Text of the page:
However, as a matter of fact, in Afghanistan, American, Indian and Chinese interests actually converge. While China can generate employment and tax revenues to stabilize the Kabul government and reduce the scope for terrorism, American and Indian military and diplomatic efforts can attempt a safer region. Clearly, in these terms, the new U.S. policy becomes a desirable option for China. However, what makes the new policy undesirable is the fact that the possibility of stronger international rebuke against its “all weather friend” Pakistan. This is again linked to China needs to keep its own backyard in Xinjiang safe from terrorists, and also to keep an irritant alive for India- which of course does not share the greatest relations with China. To suggest, if China seeks to prioritize furthering its economic interests through Afghanistan, it then has to tone down its support for Pakistan in the light of the new U.S. policy on South Asia. However, for reasons ranging from U.S. proximity to its boundaries, there can be a greater possible involvement of India in Afghanistan and Pakistan is most likely to receive greater criticisms due to its track record on terrorism. While if China prioritizes Pakistan, then the new policy is definitely not going to be a welcoming one for Beijing.

About the Author:

Dr. Sriparna Pathak is an Assistant Professor at the School of Humanities and Social Sciences, Assam Don Bosco University, Tapesia Campus, Guwahati, Assam, India.

Prior to this, she was a Consultant at the Policy Planning and Research Division at the Ministry of External Affairs, New Delhi. Also, She is a Fellow at the South Asia Democratic Forum in Brussels, Belgium.

Cite this Article:

Pathak, S., "Trump's South Asia Policy: Implications for China", IndraStra Global Vol. 3, Issue No: 09 (2017), 0014, | ISSN 2381-3652

AIDN0030920170014 / INDRASTRA / ISSN 2381-3652 / Trump's South Asia Policy: Implications for China / Dr. Sriparna Pathak Assistant Professor, School of Humanities and Social Sciences, Assam Don Bosco University, India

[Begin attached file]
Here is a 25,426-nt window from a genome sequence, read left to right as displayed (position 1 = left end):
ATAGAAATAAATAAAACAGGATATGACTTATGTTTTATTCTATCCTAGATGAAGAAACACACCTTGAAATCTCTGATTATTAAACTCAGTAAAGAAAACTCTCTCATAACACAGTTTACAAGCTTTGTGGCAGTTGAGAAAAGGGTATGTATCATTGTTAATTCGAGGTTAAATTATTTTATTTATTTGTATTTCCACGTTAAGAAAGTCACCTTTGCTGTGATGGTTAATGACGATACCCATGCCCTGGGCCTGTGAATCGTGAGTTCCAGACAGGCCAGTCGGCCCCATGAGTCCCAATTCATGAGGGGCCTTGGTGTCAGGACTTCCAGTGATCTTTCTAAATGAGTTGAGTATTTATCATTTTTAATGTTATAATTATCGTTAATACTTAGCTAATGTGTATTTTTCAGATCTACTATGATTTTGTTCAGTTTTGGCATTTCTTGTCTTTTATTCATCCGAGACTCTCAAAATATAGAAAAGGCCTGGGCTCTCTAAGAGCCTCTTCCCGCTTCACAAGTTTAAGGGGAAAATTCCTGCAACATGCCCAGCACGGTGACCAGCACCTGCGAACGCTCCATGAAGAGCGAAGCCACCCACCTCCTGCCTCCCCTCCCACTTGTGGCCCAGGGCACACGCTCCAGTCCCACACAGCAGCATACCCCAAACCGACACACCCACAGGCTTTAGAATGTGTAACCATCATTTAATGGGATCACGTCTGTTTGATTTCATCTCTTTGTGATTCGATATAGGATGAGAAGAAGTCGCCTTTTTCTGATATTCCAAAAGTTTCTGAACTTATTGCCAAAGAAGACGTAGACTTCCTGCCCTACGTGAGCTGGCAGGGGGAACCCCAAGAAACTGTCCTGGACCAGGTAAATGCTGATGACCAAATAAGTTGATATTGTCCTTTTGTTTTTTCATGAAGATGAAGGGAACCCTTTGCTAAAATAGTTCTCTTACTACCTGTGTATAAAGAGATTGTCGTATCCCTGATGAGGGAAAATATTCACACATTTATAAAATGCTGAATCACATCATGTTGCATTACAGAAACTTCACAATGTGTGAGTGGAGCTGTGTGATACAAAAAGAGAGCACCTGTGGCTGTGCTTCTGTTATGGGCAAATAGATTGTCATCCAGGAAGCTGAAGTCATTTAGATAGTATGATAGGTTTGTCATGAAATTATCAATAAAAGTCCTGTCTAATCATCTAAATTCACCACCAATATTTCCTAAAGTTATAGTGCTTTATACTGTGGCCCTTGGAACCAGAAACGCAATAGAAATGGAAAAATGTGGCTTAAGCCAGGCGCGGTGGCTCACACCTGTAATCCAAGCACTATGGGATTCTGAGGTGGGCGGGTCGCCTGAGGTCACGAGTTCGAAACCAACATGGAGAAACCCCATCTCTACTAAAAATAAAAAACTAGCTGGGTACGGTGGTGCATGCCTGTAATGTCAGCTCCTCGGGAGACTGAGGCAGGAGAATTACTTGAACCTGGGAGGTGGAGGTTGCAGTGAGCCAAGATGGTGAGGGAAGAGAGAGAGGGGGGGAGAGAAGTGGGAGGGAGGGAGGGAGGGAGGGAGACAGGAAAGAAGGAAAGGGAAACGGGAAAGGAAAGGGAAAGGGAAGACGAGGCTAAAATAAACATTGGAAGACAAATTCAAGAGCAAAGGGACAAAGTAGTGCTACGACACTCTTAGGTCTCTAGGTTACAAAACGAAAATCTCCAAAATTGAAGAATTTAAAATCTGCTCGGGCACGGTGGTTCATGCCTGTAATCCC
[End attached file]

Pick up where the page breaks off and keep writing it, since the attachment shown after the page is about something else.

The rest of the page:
Cite the Dossier:

Pathak, S., "Trump's South Asia Policy: Implications for China", The Dossier by IndraStra Vol. 1, Issue No: 1, Sep 2017, Article No: 3, pg.13, | ISSN 2381-3652


[1] The Indian Express (2017) ‘India welcomes Donald Trump’s South Asia policy, says committed to supporting Afghanistan’, 22 August 2017, URL: Accessed on 22 August 2017

[2] The Hindu (2017) ‘Full texts of Donald Trump's speech on South Asia policy’ 22 August 2017, URL: Accessed on 22 August 2017

[3] Varghese, George K. (2017) ‘Open-ended U.S presence in Afghanistan, Pakistan on notice, bigger role for India: Trump’s South Asia policy’ 22 August 2017, URL: Accessed on 22 August 2017

[4] The Hindu (2017) ‘Full texts of Donald Trump's speech on South Asia policy’ 22 August 2017, URL: Accessed on 22 August 2017

[5] Press Trust of India (2017), ‘China backs Pak after Trump's warning on terror safe havens’, 22 August 2017, URL: Accessed on 22 August 2017

[6] ‘China Backs Pakistan, Says It Is At Frontlines Of Anti-Terror Fight’, 28 June 2017, (accessed on 29 June 2017).

[7] Kucera, Joshua. 2011. ‘China Seeking Counter-Uighur Military Bases In Pakistan?’, 25 October 2011 (accessed on 10 August 2017).

[8] Ali, Tahir. 2014. ‘Taliban Group Threatens to Attack Chinese Interests’, 17 November 2014 (accessed on 3 May 2017).

[9] Mehsud, Saud and Golovnina, Maria. 2014. ‘From his Pakistan Hideout Uyghur Leader Vows Revenge on China, 14 March 2014, (accessed on 20 October 2016).

[10] Gul, Ayaz (2017) “China Begins Mediation Bid to Ease Afghanistan-Pakistan Tensions”, Afghan News Service, 24 June 2017, URL: Accessed on 27 June 2017. 

[11] Kaplam, Rober D. (2009) ‘Beijing’s Afghan Gamble’, The New York Times,6 October 2009, URL: Accessed on 28 June 2017.

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IndraStra Global: Trump's South Asia Policy: Implications for China
Trump's South Asia Policy: Implications for China
By Dr. Sriparna Pathak, Assistant Professor, School of Humanities and Social Sciences, Assam Don Bosco University, India
IndraStra Global